deterrence is insufficient. Implementation of the existing legislation and performance of numerous state anti-corruption institutions (such as State Commission for the Prevention of Corruption) have yet to improve and produce concrete impact. Among reassuring developments, the Criminal Code was amended, the number of corruption-related disciplinary proceedings against public officers increased, while a track record of criminal investigations, prosecutions and convictions by law enforcement and courts was developed. Better access to information was provided to the citizens. In 2013, with its CPI at 44 (against 43 in 2012), Macedonia ranked, together with Montenegro, as 67th of 177 countries.
Since Macedonia`s accession process is stalled because of the name dispute, EU has got somewhat less leverage to influence reforms. Fortunately, that has, so far, negatively affected just some aspects of the human right situation, itself being better than one might thereafter expect. Among top achievements, demilitarization of childhood and marginalizing of the disappearance risks lead the way. Unlawful killings, or violence against human rights defenders, are relatively rare (the latter, alas, worse than last year). Results of the struggle against human trafficking are some. On the other hand, even though a quasi-consociation system has been built since 2001, minority rights are in bad shape, especially of those particular local communities which are too small to qualify for special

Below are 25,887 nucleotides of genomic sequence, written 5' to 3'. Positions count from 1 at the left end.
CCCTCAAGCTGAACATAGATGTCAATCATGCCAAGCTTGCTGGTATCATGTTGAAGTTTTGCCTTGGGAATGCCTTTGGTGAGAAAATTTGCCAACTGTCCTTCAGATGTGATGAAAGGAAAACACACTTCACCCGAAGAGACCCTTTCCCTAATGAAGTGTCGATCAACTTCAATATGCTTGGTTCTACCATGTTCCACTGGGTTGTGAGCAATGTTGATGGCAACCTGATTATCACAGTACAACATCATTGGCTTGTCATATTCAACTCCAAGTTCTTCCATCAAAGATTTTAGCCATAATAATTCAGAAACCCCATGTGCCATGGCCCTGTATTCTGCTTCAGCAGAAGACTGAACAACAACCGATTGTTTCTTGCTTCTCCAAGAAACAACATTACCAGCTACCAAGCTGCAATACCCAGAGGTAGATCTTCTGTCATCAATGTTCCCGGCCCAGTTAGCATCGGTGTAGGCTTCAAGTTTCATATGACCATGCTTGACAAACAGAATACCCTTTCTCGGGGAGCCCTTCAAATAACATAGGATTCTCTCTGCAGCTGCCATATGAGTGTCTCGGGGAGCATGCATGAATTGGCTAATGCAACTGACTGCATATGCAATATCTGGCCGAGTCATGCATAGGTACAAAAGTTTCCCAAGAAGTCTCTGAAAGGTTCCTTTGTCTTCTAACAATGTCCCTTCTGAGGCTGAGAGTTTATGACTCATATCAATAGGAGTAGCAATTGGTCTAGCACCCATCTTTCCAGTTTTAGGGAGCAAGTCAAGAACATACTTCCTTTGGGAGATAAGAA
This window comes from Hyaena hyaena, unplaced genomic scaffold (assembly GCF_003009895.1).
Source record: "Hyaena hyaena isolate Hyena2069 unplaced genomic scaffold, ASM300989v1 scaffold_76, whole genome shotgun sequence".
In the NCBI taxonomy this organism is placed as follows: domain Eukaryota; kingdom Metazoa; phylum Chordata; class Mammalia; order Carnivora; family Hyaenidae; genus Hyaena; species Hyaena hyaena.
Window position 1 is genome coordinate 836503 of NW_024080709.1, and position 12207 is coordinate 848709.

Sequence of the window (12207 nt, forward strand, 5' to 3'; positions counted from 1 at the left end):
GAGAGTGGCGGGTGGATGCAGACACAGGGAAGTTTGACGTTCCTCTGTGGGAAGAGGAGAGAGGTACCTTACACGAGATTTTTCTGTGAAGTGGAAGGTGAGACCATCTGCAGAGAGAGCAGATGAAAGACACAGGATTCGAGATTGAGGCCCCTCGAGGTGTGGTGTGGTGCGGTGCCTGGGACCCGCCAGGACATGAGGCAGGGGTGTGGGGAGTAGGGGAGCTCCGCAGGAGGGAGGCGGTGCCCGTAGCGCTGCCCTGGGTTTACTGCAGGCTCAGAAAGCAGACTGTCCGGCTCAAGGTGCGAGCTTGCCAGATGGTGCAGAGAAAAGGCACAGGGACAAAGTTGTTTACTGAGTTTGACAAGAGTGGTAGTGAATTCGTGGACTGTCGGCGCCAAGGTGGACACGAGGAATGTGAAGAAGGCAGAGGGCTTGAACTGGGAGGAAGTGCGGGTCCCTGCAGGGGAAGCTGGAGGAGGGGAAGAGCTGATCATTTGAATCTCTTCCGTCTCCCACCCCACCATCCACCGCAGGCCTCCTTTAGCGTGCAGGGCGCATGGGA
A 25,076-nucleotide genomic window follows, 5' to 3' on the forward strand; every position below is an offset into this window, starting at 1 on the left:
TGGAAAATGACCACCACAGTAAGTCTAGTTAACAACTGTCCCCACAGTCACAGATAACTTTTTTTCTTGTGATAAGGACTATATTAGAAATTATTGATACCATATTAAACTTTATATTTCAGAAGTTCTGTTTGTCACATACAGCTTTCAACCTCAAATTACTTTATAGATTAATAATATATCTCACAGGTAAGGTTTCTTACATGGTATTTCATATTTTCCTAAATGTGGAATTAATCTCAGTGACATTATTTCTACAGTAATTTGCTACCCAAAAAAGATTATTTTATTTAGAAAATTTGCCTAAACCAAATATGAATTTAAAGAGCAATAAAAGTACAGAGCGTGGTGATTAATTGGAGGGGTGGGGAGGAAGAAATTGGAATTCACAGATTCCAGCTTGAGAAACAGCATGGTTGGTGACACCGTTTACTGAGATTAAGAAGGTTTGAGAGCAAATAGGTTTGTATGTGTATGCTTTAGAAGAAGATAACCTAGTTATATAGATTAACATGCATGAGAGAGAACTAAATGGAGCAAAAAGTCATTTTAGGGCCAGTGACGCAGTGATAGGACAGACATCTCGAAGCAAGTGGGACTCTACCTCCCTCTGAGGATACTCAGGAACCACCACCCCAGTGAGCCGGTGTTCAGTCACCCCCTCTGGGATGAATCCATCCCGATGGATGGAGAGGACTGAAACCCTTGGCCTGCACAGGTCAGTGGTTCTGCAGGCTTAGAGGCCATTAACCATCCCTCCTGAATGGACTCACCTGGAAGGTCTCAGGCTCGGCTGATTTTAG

privileges guaranteed by OFA. Women and girls` rights are also poorly protected. Gender equality is lacking in many fields, often in spite of existing non-discriminatory legislation. Incidence of child labor is not too high, but that of beating under-15s is (70%). Ill treatment in custody is also quite common. Discrimination upon various grounds affects employment (such as when it is politically motivated, both in public and in private sector) but also safety and security (when it comes to violent homophobia such as during the Skopje Pride Week 2013).
Private property rights are not suitably protected in Macedonia. The main reasons for this are low scores from Economic Freedom of the World in Judicial independence and Impartial courts – judiciary in the country is still affected by illegal influence of politics, resulting in high levels of corruption. Furthermore, judicial processes are costly, slow and ineffective. Strong points in the Macedonian judiciary system are scarce restrictions on real property sales and low business costs of crime.